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Agile Analytics: An Overview

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This article overviews agile analytics, also known as agile data analytics, and strategies that enable it. It explores the following topics:

  1. What is agile analytics?
  2. Why agile analytics?
  3. Agile analytics practices
  4. Agile analytics artifacts
  5. Agile analytics in software development
  6. Critical success factors for agile analytics
  7. Related resources

1. What is Agile Analytics?

Let's start with some important definitions:

2. Why Agile Analytics?

Agile analytics addresses the problems associated with traditional strategies to data analytics. These problems are:

  1. Traditional analytics takes too long. Today's business needs to make better informed decisions today, not wait for several months while you run a project to gather the data they require.
  2. Traditional analytics is error prone. Although your analysis may be correct at the time, the changing situation that you face may negate some or even all of the work that you did during the time it took you to perform the analytics. In short, you've risk having the right answer to the wrong question (your decision needs changed), or the wrong answer to the right question (the underlying data sources shifted), or both.
  3. Traditional data strategies do not enable change. Traditional data strategies are based on the idea that the data sources remain relatively stable over time, and as a result they are aimed at getting the right answer to start with rather than being easily able to evolve the solution as your needs evolve. This MAY have been true in the 1970s when traditional data ways of working (WoW) were first formulated, it certainly isn't true today. Modern data professionals need flexible WoW, and that includes data analytics, so as to address the changing needs of their stakeholders.

3. Agile Analytics Strategies

There are several agile strategies that are critical for successful agile analytics:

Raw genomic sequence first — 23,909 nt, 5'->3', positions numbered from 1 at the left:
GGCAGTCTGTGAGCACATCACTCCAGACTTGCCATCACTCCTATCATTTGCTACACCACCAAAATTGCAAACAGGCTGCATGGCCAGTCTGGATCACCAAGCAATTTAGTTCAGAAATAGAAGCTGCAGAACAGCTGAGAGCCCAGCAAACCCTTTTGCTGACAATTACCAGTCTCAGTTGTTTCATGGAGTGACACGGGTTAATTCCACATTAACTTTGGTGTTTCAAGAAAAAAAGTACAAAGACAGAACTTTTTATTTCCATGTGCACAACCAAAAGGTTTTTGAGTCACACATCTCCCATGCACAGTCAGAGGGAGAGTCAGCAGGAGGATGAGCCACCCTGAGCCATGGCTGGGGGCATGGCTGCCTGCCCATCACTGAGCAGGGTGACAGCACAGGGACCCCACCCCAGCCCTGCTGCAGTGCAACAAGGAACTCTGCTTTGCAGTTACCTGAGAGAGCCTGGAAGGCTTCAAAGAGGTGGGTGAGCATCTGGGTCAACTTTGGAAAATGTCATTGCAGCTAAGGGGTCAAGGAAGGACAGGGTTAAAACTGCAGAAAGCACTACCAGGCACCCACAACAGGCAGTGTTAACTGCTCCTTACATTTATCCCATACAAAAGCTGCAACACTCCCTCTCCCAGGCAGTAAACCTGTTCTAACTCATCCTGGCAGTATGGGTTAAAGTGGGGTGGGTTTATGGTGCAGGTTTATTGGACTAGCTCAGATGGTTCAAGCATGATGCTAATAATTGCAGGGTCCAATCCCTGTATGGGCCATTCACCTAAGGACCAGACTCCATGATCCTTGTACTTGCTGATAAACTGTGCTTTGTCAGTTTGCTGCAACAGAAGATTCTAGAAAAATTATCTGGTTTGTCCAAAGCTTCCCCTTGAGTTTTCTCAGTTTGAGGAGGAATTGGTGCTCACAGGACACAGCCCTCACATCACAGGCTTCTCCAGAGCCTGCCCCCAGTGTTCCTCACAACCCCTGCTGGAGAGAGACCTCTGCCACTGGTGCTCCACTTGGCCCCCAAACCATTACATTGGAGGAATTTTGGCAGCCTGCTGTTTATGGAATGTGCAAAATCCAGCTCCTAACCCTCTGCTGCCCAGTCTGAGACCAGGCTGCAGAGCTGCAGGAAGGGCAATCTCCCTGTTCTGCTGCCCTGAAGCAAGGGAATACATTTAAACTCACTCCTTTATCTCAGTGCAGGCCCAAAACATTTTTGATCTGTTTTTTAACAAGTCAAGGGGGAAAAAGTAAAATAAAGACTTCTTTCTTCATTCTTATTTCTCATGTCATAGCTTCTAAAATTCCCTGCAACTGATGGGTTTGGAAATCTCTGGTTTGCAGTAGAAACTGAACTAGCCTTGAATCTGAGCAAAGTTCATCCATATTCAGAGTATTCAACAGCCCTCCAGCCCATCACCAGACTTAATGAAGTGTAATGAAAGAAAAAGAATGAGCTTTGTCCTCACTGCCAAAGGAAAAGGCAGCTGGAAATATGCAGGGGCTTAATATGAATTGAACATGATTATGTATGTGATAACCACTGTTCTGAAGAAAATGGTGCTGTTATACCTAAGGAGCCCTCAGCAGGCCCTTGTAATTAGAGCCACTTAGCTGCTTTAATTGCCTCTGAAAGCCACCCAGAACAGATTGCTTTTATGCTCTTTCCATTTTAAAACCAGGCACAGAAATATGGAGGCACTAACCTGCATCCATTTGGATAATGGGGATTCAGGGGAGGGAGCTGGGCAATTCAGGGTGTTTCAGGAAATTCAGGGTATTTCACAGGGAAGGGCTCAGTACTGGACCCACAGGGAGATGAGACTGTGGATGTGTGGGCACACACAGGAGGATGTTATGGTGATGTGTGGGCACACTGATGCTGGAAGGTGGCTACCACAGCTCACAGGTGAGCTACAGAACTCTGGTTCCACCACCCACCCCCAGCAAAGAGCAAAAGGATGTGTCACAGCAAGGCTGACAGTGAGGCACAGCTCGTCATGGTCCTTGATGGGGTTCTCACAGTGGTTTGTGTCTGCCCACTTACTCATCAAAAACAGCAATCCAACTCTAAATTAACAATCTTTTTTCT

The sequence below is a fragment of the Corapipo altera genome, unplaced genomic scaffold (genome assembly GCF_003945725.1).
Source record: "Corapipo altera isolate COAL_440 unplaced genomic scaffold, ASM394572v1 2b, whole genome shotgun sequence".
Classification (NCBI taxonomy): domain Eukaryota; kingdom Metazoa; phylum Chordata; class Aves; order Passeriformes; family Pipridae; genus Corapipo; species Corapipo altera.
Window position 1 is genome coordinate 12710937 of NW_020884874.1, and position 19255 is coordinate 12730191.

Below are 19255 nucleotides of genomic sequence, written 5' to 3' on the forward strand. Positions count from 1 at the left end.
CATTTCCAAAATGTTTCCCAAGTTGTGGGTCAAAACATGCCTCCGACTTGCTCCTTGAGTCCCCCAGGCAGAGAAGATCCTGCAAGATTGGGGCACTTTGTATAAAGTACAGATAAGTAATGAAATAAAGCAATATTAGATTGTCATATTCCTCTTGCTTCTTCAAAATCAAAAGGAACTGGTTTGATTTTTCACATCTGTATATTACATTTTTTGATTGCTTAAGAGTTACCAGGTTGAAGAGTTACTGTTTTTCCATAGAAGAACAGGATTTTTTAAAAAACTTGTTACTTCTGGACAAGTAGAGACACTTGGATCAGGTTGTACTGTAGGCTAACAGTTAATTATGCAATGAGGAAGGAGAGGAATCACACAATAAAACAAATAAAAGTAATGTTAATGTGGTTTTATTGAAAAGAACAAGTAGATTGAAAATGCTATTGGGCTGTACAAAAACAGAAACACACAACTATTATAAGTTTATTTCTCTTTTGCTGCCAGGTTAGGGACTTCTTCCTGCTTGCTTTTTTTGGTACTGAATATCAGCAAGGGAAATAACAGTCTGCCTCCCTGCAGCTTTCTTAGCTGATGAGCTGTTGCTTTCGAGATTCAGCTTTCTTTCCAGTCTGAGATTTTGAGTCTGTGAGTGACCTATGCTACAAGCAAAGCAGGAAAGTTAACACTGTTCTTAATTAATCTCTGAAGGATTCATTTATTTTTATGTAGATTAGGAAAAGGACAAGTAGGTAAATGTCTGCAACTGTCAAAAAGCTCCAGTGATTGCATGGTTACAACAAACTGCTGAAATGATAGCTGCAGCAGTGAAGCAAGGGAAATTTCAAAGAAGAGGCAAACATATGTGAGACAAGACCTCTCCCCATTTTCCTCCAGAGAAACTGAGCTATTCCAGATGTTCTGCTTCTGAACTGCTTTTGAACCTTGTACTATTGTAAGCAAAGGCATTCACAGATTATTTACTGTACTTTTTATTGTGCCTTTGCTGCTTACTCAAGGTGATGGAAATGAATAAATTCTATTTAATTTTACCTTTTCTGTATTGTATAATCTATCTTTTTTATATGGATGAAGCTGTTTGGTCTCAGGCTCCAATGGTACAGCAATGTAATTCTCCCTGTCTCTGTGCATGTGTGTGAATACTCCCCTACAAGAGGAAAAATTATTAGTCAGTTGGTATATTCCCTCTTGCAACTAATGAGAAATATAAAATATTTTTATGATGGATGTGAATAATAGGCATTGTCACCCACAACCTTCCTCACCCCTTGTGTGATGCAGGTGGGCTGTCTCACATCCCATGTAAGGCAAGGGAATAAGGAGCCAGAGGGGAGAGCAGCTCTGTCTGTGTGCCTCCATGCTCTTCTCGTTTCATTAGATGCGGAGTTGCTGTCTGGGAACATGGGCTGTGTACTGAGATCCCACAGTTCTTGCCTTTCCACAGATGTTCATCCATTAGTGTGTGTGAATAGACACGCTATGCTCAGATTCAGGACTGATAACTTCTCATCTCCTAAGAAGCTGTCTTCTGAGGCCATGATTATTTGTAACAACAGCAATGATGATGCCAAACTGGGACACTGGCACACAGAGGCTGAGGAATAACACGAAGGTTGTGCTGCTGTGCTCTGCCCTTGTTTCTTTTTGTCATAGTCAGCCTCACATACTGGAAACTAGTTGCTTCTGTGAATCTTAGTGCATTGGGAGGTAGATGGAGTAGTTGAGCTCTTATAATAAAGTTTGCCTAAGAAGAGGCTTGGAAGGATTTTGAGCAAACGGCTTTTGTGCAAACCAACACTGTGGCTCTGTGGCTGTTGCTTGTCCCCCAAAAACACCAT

1. Questions drive your requirements. Most agilists will tell you that user stories should drive your requirements efforts, and traditional data professionals will tell that data models should. Although both of those strategies can be made to work, there is a better option: question stories. A question story is a modified version of a user story that is data oriented, in this case it describes a question that someone needs to get answered.
  2. Just barely good enough (JBGE) results. There's an old saying: Perfection is the enemy of good. A fundamental agile concept is that your work needs to be sufficient, or as agilists like to say, just barely good enough (JBGE). This concept applies to the work artifacts that you create, as well as to the final solution that you produce. Although some people are uncomfortable with the term JBGE at first, the key observation is that once something is good enough, any more investment in it is wasteful. The effort that you waste in making something more than good enough is effort that you could have invested in something else.
  3. Active stakeholder participation. The people who best know what they need, who are best suited to explore those needs, are the person(s) whom you are doing the analysis for. Yes, they likely don't have the analytics skills needed to explore the question, which is why they need to work with someone who has those skills. Nor do stakeholders immediately know exactly what they want. They may have an initial idea, and once shown something they may be able to identify what they like and don't like about it, and they're likely to rethink things over time. The implication is that if you want to produce something that actually meets their needs then you're going to need to collaborate closely with them in an evolutionary manner: In other words, an agile manner! The Agile Modeling practice of active stakeholder participation describes how to do exactly this.